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Boardman House (“Scotch”-Boardman House)
Built soon after 1687 for William Boardman, the house was long confused with an earlier structure that housed exiled Scots prisoners indentured in 1651 to the Saugus Iron Works. A remarkably unedited survival, the timber-framed house with overhanging second story and now missing projecting facade gables was built on a two-room center chimney and lobby entrance plan. By 1696 a lean-to was constructed across the rear, as surviving fabric attests. Its shadow-molded sheathed fireplace wall, exposed decorated framing, and cellar stairway next to the original chimney stack make this a classic example of late-seventeenth-century construction. The hall chamber has progressive finish on its fireplace wall, perhaps the work of Boston-trained joiner William Boardman himself; the bare outer walls with brick infill were never plastered.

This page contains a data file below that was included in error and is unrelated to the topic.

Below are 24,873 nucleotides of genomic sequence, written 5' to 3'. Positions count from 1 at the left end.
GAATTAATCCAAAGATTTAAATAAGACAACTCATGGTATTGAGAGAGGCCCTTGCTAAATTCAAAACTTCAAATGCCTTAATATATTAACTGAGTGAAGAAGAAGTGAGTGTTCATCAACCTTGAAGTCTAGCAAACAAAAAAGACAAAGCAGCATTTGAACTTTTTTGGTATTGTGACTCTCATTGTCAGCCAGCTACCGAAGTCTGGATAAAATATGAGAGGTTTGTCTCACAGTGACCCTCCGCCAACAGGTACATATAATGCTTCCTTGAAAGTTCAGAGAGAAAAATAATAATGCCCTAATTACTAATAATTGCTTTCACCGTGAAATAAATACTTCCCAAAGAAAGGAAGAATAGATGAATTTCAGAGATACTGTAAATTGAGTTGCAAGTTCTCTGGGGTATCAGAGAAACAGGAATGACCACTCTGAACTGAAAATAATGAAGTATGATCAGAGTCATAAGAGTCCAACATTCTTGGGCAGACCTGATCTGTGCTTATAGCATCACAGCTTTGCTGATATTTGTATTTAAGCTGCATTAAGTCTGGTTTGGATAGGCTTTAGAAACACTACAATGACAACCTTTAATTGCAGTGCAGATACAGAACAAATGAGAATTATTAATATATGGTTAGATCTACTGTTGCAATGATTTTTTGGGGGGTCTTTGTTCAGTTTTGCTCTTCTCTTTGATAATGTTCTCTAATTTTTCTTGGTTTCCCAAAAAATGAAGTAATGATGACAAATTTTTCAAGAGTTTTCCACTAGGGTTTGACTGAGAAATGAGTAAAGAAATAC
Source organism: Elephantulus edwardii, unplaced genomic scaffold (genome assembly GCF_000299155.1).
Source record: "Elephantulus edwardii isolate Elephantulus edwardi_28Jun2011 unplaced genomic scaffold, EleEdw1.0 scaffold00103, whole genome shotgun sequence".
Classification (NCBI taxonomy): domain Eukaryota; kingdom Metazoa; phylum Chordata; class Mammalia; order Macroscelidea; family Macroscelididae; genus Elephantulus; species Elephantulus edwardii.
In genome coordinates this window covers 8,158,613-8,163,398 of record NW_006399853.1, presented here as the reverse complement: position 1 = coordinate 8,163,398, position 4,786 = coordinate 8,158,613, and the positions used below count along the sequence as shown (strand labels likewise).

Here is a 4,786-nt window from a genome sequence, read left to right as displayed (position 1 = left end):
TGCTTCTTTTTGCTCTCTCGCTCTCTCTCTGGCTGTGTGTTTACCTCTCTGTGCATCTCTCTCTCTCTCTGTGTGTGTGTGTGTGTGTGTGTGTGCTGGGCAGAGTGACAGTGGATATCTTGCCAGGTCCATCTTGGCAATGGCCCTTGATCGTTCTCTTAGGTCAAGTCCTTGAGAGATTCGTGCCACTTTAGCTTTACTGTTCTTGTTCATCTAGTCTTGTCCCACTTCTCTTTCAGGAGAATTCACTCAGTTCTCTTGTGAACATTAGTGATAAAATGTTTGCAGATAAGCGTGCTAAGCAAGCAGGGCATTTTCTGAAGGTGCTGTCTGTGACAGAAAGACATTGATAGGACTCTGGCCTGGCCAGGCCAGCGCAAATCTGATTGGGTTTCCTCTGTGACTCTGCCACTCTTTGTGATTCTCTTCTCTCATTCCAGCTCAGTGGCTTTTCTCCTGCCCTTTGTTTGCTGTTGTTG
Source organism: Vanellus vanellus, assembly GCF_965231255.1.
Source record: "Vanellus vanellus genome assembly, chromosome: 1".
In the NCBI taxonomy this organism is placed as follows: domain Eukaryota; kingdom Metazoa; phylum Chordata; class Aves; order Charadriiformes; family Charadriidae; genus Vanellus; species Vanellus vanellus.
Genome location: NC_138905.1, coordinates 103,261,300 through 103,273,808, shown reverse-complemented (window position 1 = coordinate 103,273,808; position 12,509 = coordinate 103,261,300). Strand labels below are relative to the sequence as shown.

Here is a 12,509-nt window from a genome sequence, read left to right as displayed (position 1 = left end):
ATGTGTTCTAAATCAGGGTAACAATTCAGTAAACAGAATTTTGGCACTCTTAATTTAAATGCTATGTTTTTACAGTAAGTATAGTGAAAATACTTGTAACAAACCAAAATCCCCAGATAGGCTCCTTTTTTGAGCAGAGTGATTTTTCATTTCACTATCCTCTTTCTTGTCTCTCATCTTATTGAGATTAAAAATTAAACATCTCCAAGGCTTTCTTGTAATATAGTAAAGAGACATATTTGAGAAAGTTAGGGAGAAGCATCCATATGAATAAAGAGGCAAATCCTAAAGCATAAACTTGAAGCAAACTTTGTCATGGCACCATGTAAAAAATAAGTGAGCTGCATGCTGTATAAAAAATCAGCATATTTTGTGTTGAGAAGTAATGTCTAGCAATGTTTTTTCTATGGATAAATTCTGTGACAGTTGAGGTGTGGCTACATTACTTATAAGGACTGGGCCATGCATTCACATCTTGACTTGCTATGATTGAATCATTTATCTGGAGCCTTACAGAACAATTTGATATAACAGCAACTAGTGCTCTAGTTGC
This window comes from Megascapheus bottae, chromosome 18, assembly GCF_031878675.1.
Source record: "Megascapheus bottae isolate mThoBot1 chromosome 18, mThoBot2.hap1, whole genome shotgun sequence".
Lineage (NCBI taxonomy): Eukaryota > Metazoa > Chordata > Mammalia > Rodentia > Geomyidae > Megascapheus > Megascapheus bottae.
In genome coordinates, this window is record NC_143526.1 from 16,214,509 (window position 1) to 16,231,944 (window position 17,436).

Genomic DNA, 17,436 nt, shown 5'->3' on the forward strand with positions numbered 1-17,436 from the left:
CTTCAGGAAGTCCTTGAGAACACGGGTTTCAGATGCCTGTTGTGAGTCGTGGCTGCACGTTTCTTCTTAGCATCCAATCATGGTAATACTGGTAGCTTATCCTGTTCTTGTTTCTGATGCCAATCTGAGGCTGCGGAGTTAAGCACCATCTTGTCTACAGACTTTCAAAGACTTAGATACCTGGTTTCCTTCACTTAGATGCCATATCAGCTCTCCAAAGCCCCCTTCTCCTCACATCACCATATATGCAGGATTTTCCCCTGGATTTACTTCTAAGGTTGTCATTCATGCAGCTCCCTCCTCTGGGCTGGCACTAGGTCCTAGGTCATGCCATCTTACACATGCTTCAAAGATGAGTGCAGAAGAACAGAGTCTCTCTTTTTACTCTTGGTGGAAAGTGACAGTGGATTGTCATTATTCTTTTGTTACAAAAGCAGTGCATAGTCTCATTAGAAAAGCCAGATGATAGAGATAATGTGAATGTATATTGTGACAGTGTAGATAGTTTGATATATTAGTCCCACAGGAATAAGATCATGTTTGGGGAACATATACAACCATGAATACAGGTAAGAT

About 1725 William Boardman Jr. replaced the casements with sash windows, introduced a new staircase, and painted the upper hallway with black dots on yellow wash. In 1914 the Society for the Preservation of New England Antiquities (now Historic New England, Inc.) acquired the property to protect its fragile architectural evidence. Later partitions were removed upstairs and the lower-floor fireboxes reopened, but only necessary repair has been done since then.
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